It is necessary for me to point out that the very best enterprise-strength automated accessibility checking environments can only accurately report out about thirty percent of the errors. Nonetheless, automated testing, especially command-line testing, will be a valuable addition to the test environment, and we need to explore this. The Netherlands has a commitment to making sure that government sites are accessible, so they are supporting the development of Quail an open-source, MIT-licensed suite of tests that assess web page structure and content. The library is currently developed against WCAG and Section 508 accessibility standards. Accessibility team member David A. Kennedy wrote a great post, “WordPress needs automated accessibility testing” in which he mentions Quail and another tool, pa11y, and I recommend reading what he has to say on the topic.Thanks to David for creating a discussion on this vital topic. David was interviewed by WP Tavern this week and we look forward to seeing that posted soon.

    Tenon

    Karl Groves, another accessibility team member, is working on tenon.io, which is in beta now and promises to be a very powerful accessibility checking tool. While Tenon will be proprietary, Karl tells me that: “We are going to have a Free for Open Source program. As long as the project using Tenon is open source, the account is free.”

    Collaboration

    While there is no doubt that the accessibility team can and must improve collaboration with other WordPress teams, we are also interested in creating ways to expand our reach through innovation and also by collaboration with people doing similar work outside of WordPress. Automated testing is one way to innovate. We saw that the Quail project has created an accessibility module to work within Drupal so we invited Mike Gifford, a Drupal 8 Core Accessibility Maintainer, to our meeting this week to learn about the Drupal accessibility operation. According to Mike “Just to be clear about the automated (accessibility) testing & Drupal. It will be a great addition in the future, it’s found some interesting bugs when we have applied it, but it really has only been marginally useful thus far.” Mike agreed to share info and join forces with us where our interests are similar and we look forward to collaborating with his team and with accessibility teams for other projects.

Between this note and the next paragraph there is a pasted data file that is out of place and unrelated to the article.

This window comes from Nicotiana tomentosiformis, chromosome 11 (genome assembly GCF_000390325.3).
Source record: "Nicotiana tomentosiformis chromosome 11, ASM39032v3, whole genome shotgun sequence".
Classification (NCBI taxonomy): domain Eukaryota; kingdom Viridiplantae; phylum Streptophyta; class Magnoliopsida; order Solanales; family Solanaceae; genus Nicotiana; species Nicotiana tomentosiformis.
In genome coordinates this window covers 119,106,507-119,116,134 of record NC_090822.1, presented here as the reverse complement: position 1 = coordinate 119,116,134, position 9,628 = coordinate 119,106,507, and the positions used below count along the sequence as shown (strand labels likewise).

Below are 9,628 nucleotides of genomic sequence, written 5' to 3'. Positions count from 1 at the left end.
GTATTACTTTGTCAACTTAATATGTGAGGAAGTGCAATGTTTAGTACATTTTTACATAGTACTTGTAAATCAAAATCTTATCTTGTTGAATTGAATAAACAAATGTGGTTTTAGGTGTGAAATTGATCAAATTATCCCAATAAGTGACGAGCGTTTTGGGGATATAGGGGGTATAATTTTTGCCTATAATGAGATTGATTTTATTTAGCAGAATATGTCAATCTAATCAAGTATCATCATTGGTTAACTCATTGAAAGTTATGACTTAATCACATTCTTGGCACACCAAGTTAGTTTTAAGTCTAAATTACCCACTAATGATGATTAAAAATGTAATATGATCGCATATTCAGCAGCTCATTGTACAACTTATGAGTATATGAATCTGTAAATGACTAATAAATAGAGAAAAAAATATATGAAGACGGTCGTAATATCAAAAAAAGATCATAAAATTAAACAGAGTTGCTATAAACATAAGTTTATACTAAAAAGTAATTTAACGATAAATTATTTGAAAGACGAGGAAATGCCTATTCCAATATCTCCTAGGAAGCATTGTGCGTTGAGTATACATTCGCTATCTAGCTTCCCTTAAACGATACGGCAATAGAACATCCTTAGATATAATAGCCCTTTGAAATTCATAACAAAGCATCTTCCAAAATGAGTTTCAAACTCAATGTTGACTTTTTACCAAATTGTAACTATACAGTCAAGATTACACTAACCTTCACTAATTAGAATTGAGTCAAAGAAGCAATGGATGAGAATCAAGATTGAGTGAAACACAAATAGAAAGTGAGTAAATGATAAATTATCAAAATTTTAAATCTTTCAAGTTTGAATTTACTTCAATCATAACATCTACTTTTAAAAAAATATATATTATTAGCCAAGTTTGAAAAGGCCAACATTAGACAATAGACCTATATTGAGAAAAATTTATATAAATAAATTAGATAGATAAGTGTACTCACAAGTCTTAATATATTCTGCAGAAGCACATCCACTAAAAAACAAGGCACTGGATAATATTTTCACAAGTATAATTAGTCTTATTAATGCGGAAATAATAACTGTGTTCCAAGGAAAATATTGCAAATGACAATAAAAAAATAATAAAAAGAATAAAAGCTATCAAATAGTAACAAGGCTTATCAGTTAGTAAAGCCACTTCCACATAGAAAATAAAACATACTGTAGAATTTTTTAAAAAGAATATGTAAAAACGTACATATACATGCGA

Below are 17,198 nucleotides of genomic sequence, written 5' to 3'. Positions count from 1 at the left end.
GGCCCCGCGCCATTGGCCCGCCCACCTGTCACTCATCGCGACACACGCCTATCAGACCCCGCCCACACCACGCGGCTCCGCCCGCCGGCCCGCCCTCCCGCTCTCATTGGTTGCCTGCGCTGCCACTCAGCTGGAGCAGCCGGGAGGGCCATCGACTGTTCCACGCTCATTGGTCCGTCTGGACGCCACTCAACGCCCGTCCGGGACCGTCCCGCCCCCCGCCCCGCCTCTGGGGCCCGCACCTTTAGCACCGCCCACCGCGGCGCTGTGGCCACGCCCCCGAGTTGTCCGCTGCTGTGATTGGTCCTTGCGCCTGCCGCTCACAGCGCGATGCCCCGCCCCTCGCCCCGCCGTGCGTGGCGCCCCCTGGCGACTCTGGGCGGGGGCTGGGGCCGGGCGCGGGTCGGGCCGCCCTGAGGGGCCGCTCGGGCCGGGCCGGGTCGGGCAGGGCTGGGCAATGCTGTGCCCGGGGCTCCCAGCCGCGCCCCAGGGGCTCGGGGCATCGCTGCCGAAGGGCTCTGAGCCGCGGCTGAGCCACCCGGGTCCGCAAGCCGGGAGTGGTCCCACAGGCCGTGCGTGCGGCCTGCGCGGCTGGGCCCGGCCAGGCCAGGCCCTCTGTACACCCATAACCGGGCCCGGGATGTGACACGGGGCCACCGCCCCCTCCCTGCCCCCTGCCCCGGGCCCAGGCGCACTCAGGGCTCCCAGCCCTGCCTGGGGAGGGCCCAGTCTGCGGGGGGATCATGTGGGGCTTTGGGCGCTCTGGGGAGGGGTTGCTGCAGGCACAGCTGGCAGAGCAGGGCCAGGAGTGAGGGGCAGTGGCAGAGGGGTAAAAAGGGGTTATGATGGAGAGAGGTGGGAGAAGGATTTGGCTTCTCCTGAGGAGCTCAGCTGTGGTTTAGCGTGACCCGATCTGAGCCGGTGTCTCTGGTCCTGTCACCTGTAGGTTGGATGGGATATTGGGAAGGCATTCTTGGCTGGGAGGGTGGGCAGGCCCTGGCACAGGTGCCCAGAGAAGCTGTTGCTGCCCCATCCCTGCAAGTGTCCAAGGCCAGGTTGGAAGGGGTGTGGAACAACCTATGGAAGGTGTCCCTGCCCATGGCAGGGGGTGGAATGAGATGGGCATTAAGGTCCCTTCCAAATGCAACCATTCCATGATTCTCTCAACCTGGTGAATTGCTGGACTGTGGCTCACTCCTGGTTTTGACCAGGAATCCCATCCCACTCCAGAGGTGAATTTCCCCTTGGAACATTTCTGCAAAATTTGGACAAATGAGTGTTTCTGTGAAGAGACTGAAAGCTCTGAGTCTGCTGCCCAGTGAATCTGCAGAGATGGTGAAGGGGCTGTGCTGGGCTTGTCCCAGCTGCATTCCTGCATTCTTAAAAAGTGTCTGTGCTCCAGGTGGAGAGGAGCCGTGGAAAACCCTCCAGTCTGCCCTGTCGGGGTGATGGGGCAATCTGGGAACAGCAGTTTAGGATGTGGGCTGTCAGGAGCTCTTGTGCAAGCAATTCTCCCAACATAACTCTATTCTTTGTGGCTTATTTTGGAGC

• David A. Kennedy 6:11 am on May 2, 2014 Permalink
    Tags:   

    WordPress needs automated accessibility testing 

    The Make WordPress Accessibility Team needs help wrapping its arms around WordPress Core as new features get created while helping refine the existing codebase to make it more accessible to people with disabilities. Our small team can’t be everywhere and test everything, but we’re working to gather an accurate picture of what needs our help the most.

    Once we have a better idea of what needs our attention the most, how do we maintain a good grasp of it? Automated accessibility testing can help in a big way here, and I’d like to start working to incorporate it into Core. I brought this up in our last Accessibility Team chat.

    What’s automated accessibility testing? Similar to unit testing, this would allow developers to run a set of tests during their local development workflow of patches for WordPress via a command line tool. These tests would output results that would alert developers to potential errors and help them fix things like missing alt attributes or unassociated form fields and labels. Automated accessibility testing isn’t perfect and it won’t help us overcome all of our challenges, but it can help us find simple, easy-to-fix errors, alert us to large trouble spots within the codebase that need more manual testing and allow us cover a bit more ground. It’s a nice compliment to the manual testing and education we’ve done so far.

    What do we need to consider when selecting a tool?

    WordPress Accessibility Team member Karl Groves has a nice blog post about this. He says you should consider three things: